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the new school of super podcast series

Episode 12

Seven ‘super' steps to strive for

February 2019

Sunsuper's Dream Team welcome back Joshua van Gestel, Sunsuper's National Education Manager, for a round-table discussion on how to maximise the potential of your super. It's essential listening for anyone wanting to get on the right track to achieve their retirement dreams.

Voice-over: Welcome to The New School of Super, a fresh look at money matters, your super, and the things that could affect your financial dreams now and in future with Sunsuper's Chief Economist Brian Parker and Head of Advice and Retirement Anne Fuchs.

Anne Fuchs: Hello and thanks for listening. Welcome to The New School of Super, Sunsuper's podcast series covering money markets, investing, your superannuation, and helping you fulfil your retirement dreams. Today is a very special day because with me is Brian Parker, Sunsuper's fabulous and most knowledgeable Chief Economist.

Brian Parker: Thanks, Anne.

Anne Fuchs: He knows everything there is to know about investing and money markets and the economy, but we also have another fabulous special guest today. I call him JVG, but he is technically known and was born as Joshua van Gestel. He's our National Manager of Education here at Sunsuper.

Joshua van Gestel: Thank you, Anne. Good day, Brian.

Brian Parker: Hello, Josh.

Anne Fuchs: We are so happy to have you here. For our listeners who don't know me, I'm Anne Fuchs. I head up Advice and Retirement here at Sunsuper, and the team and I come to work every day to understand our members' retirement dreams and bring them to life. So, Brian, in the spirit of you being the star child with legal risk and compliance, do you have something to say to our listeners?

Brian Parker: I do, Anne, actually. Thank you for mentioning that. Thanks, Anne. It's great to be here again. But before we start, I do need to let everybody know that what we're going to talk about today is really just general information only. Any advice doesn't take into account your personal circumstances, your personal situation. You should consider your circumstances and think about getting personal advice before acting on anything we talk about today. You can also get a copy of our Product Disclosure Statement from our website or give us a call on 13 11 84.

Anne Fuchs: Beautifully done as always, Brian. Look, I have to say, our last podcast that we recorded a while back, it was about the investing principles. It was seven investment principles you shared with our listeners, and I have had a lot of feedback from listeners saying they loved the current affairs story, keeping your face off a current affair. Not to be outdone, Joshua van Gestel certainly doesn't like being outdone by you.

Joshuaua van Gestel: Not at all.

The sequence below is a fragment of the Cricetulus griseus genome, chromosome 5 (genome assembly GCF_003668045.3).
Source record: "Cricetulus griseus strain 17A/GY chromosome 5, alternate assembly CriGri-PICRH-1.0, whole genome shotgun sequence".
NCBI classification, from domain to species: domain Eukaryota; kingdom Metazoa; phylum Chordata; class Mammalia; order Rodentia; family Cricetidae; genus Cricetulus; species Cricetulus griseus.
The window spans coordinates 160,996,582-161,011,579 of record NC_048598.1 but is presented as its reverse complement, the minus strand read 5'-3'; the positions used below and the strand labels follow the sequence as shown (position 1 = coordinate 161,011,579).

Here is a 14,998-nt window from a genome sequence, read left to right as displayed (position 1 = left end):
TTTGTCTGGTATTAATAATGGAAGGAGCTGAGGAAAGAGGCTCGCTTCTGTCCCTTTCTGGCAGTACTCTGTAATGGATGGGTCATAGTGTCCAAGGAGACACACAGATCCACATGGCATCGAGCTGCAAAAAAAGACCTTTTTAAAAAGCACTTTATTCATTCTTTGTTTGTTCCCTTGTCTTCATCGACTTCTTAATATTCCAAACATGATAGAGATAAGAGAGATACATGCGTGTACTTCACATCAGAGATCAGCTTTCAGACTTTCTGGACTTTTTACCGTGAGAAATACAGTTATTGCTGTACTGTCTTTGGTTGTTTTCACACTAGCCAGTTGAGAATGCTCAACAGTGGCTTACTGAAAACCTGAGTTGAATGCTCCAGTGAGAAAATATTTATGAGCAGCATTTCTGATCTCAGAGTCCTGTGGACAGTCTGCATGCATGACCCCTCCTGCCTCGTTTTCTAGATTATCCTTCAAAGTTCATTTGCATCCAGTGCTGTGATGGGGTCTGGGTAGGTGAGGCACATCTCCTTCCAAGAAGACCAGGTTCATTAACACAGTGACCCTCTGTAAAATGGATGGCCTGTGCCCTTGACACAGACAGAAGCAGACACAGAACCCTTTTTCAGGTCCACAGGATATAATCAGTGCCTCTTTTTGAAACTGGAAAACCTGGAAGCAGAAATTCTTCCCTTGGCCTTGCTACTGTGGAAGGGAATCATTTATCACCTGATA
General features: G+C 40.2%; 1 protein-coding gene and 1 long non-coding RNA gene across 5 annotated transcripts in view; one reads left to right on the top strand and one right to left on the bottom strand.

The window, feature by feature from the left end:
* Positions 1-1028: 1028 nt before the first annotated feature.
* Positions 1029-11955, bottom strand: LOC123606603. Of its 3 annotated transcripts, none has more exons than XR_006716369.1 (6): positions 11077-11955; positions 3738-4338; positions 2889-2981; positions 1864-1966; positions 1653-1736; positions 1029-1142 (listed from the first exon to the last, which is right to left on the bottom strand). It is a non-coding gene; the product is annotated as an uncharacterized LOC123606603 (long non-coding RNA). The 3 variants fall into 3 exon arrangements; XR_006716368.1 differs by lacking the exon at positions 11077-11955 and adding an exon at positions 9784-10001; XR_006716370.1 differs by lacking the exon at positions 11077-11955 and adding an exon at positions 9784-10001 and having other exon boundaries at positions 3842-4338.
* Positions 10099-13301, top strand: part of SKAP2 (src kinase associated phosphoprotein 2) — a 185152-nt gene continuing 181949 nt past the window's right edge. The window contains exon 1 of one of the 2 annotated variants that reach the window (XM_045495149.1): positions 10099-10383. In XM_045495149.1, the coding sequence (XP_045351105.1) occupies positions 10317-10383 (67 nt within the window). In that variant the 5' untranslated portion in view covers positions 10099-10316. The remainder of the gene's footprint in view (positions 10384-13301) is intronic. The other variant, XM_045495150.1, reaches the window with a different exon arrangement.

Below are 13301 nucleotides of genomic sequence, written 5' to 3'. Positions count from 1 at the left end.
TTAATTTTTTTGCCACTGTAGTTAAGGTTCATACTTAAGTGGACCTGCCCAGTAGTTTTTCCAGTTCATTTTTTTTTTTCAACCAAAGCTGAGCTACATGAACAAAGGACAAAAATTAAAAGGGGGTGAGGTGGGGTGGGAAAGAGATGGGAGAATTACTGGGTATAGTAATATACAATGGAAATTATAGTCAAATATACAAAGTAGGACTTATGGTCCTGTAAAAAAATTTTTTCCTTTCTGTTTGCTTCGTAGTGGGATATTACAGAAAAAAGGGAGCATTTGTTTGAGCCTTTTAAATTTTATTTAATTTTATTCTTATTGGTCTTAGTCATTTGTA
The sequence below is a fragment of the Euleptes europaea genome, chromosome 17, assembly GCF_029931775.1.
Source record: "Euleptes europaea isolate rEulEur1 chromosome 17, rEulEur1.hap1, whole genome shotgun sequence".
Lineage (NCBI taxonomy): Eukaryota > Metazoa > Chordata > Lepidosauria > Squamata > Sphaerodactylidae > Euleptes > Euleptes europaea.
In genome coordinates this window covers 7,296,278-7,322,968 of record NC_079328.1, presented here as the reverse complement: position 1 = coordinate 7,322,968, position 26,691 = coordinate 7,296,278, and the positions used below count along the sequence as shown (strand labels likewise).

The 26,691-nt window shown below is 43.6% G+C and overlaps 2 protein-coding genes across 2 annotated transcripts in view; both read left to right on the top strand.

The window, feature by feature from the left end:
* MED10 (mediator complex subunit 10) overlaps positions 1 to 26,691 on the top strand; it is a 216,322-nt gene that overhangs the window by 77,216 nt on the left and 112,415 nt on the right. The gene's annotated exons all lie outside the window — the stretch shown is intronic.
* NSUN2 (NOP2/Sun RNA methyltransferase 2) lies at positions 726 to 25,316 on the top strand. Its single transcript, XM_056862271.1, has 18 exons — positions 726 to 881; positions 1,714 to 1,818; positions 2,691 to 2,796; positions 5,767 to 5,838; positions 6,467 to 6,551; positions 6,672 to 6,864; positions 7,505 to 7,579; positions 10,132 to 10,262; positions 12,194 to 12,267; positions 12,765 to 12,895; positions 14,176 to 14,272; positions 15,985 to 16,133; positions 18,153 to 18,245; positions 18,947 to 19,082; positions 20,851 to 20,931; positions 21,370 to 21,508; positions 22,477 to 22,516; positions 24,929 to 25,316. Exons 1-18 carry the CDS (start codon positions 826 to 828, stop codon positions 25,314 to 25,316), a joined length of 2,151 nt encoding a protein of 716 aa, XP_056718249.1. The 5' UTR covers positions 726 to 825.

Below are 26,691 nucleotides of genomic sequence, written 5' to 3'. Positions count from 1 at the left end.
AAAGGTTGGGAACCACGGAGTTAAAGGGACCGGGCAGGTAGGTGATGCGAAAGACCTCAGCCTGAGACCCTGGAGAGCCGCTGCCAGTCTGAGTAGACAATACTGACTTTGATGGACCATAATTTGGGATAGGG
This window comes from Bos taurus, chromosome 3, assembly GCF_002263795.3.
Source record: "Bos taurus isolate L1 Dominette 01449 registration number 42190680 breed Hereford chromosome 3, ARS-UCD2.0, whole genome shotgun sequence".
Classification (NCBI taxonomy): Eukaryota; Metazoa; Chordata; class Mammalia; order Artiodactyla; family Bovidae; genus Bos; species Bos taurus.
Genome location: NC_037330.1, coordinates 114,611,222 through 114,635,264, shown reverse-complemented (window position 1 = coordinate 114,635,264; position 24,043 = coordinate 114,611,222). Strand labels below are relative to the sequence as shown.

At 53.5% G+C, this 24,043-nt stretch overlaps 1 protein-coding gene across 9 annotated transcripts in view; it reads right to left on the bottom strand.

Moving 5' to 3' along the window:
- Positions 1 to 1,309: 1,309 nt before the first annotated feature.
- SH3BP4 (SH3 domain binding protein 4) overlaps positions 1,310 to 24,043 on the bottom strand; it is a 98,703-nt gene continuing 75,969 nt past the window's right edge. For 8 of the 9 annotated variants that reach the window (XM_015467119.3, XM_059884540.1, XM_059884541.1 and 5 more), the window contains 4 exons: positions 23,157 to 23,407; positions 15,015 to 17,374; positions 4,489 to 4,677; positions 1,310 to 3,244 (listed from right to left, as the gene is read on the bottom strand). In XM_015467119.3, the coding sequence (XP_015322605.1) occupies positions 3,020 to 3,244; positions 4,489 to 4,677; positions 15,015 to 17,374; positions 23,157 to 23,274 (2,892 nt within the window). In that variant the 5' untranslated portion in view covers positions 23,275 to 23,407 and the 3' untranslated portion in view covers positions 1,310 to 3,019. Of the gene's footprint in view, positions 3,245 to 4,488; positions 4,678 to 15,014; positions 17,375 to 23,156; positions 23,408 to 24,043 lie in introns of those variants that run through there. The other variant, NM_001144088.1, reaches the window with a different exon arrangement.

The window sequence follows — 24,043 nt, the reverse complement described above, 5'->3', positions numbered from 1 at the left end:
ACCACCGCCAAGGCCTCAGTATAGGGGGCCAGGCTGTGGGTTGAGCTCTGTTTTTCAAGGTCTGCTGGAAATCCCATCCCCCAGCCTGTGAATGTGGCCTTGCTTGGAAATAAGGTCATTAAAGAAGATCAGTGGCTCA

Brian Parker: Certainly outdone by the Economist, no.

Anne Fuchs: No. Josh is here today to join us. We're extending that theme of investing by seven, but today we're talking about the seven super steps to strive for, that's a bit of a tongue twister, when you want to maximize your retirement savings. Josh, where should we kick off?

Joshua van Gestel: Thanks, Anne. Well, as much as I like to outdo Brian, I think we'll kick off with Brian. One of the first steps is to consider your investment choice. Brian?

Brian Parker: Yeah. Look, I think it's important. The best investment portfolio that any member is really one that they've built to suit their particular needs, and preferably one that they built using the help of professional financial advice. Now, at Sunsuper, we've got 20 investment options, including our default or our Life Cycle Investment option for those who don't make a formal choice, but another 19 options to choose from. You can use those 19 options to build an investment portfolio that suits your particular needs in your particular phase of life.

Anne Fuchs: Making that active investment choice is the first one.

Joshua van Gestel: That's right. I think we'll come back to Brian in a minute just to build on that.

Anne Fuchs: Building is a good terminology, Josh, because the next one is all about building. It's about adding extra money into your super.

Joshua van Gestel: That's right. It's putting in additional contributions above what your employee may be putting in. I think I describe this very much as contributions in nudges. Especially when you're young, you can make these small additional nudges over time. As you wage and get closer to retirement, those nudges maybe need to get a bit bigger. There really are two main ways that you can make additional contributions. One is pre-tax, where you can make salary sacrifice contributions through your employer if they allow it, or you can actually make contributions that you claim as a tax deduction. The second way is actually to make after tax contributions. Contributions from your own savings, which I'll come to a bit later on.